The USGS Water Science School
The U.S. Geological Survey analyzes hundreds of thousands of water samples every year. Many measurements are made right at the field site, and many more are made on water samples back at the lab. pH is an important water measurement, which is often measured both at the sampling site and in the lab. There are large and small models of pH meters. Portable models are available to take out in the field and larger models, such as this one, are used in the lab.
To use this pH meter, the water sample is placed in the cup and the glass probe at the end of the retractable arm is placed in the water. Inside the thin glass bulb at the end of the probe there are two electrodes that measure voltage. One electrode is contained in a liquid that has a fixed acidity, or pH. The other electrode responds to the acidity of the water sample. A voltmeter in the probe measures the difference between the voltages of the two electrodes. The meter then translates the voltage difference into pH and displays it on the little screen on the main box.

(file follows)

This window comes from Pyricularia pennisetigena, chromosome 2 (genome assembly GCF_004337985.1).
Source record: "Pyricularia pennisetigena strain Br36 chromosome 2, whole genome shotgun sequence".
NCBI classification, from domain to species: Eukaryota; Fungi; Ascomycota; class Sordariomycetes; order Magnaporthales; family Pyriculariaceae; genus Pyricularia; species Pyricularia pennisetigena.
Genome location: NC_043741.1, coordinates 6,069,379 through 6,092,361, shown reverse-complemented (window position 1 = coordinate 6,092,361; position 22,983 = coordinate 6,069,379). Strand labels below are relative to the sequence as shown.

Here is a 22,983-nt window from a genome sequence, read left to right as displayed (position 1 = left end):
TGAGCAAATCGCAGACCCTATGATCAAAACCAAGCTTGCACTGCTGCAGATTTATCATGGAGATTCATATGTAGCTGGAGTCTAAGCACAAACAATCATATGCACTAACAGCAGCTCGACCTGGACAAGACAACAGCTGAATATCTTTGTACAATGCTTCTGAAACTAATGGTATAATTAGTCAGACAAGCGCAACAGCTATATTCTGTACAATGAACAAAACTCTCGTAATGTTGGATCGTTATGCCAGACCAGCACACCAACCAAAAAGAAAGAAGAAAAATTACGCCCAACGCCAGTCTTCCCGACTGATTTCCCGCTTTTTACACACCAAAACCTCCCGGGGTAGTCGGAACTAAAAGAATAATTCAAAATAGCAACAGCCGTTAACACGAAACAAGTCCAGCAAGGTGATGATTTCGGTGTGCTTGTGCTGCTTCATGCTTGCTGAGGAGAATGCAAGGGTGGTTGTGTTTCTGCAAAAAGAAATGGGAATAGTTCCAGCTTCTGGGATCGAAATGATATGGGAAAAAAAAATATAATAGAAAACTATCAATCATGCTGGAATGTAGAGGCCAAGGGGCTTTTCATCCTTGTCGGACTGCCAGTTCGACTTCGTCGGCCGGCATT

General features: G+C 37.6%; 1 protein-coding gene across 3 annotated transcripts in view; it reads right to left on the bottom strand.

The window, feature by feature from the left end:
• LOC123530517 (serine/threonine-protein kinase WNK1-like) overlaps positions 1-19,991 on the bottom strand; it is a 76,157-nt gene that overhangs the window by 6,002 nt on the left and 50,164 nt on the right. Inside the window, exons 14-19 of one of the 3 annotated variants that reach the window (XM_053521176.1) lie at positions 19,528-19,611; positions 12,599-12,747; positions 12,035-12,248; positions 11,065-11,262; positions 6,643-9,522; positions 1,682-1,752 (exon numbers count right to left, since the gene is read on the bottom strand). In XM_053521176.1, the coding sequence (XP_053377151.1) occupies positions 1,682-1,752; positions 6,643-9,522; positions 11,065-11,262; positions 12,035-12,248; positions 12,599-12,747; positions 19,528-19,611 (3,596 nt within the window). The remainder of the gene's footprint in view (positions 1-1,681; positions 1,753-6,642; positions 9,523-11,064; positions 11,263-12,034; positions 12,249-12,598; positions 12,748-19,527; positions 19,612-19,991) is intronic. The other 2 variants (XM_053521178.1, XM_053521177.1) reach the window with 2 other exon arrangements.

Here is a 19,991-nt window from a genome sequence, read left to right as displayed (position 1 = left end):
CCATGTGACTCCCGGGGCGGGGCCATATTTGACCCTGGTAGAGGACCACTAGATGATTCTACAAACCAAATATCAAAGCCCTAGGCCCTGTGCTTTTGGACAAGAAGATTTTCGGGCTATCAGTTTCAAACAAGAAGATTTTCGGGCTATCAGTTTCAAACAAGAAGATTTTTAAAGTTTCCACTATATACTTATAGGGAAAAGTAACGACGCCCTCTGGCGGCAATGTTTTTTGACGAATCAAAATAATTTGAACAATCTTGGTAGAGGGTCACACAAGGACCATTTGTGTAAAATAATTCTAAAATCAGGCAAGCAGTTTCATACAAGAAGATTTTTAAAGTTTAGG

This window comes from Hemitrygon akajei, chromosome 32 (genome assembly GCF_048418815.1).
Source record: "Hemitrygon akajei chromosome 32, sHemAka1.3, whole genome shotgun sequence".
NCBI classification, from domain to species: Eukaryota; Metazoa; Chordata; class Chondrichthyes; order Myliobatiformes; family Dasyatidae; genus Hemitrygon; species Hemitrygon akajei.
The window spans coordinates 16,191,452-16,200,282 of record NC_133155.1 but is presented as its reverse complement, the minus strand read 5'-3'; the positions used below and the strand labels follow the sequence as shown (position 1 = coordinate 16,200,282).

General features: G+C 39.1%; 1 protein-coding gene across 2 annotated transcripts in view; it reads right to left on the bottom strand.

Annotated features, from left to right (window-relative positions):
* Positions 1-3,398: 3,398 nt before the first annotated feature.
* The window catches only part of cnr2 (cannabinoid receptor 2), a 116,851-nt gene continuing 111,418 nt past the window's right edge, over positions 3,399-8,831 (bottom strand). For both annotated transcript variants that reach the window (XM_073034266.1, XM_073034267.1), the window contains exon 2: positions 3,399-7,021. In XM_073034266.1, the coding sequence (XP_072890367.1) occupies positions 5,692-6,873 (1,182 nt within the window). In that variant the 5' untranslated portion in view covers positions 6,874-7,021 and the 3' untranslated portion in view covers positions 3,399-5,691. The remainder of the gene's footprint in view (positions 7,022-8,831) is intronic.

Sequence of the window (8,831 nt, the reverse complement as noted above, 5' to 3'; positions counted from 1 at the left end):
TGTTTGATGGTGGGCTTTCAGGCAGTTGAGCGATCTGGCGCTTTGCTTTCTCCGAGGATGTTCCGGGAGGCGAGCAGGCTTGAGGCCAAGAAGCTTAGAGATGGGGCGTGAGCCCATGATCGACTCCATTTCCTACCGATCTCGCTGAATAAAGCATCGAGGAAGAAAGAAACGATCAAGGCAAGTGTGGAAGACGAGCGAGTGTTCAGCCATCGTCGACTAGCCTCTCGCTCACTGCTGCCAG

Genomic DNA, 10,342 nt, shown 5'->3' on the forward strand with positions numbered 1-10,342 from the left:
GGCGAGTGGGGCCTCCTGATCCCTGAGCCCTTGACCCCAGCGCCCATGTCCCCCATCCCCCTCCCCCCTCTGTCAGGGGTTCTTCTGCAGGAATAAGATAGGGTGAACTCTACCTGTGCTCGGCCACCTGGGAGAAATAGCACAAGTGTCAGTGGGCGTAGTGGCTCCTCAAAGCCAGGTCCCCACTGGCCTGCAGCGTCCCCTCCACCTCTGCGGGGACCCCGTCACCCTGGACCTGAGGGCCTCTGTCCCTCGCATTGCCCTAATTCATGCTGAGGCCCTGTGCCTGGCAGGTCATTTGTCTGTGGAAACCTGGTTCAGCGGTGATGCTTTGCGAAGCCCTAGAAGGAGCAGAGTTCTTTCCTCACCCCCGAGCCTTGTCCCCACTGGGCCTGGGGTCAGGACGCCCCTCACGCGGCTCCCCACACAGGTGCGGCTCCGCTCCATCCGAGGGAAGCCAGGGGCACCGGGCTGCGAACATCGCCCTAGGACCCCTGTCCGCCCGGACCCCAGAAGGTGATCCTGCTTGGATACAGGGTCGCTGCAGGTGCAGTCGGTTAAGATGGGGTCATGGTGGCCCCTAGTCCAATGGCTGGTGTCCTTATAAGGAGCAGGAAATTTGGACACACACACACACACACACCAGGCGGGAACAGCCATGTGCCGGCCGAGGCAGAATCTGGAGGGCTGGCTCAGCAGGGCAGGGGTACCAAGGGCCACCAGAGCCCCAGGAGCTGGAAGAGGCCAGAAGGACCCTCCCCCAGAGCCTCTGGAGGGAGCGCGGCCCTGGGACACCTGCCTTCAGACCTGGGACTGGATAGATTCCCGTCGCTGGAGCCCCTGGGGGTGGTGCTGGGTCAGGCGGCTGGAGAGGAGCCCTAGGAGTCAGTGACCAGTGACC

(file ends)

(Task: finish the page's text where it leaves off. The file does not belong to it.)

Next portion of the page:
Before taking a pH measurement, the meter must be "calibrated." The probe is immersed in a solution that has a known and stable pH (a "buffer solution"). The knobs on the box are used to adjust the displayed pH value to the known pH of the solution, thus calibrating the meter.
One of the most popular school science projects is to take the pH of water from different sources. Your school might have electronic pH meters for school projects, as these meters have come down in prices a lot. The most basic way of testing if a solution is acidic or basic is to use litmus paper, which uses a color change to give you this information. There are also paper pH test strips available that can give you a better estimate of pH of solutions. With these, the strips show a certain color to indicate certain pH values. These strips can be used to in school science classes and fairs, to test the water in an aquarium, or to test one's urine, even.